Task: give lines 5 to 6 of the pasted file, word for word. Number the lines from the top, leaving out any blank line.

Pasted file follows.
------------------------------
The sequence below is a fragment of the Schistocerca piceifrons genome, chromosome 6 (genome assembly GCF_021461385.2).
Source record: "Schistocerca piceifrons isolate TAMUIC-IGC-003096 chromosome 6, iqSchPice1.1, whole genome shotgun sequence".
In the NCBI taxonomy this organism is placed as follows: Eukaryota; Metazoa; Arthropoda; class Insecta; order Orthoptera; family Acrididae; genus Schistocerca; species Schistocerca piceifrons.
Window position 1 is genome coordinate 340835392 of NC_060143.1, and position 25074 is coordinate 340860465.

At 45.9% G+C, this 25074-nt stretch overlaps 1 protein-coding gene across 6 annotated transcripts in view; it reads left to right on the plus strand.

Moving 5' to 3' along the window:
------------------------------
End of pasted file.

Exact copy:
At 45.9% G+C, this 25074-nt stretch overlaps 1 protein-coding gene across 6 annotated transcripts in view; it reads left to right on the plus strand.

Moving 5' to 3' along the window: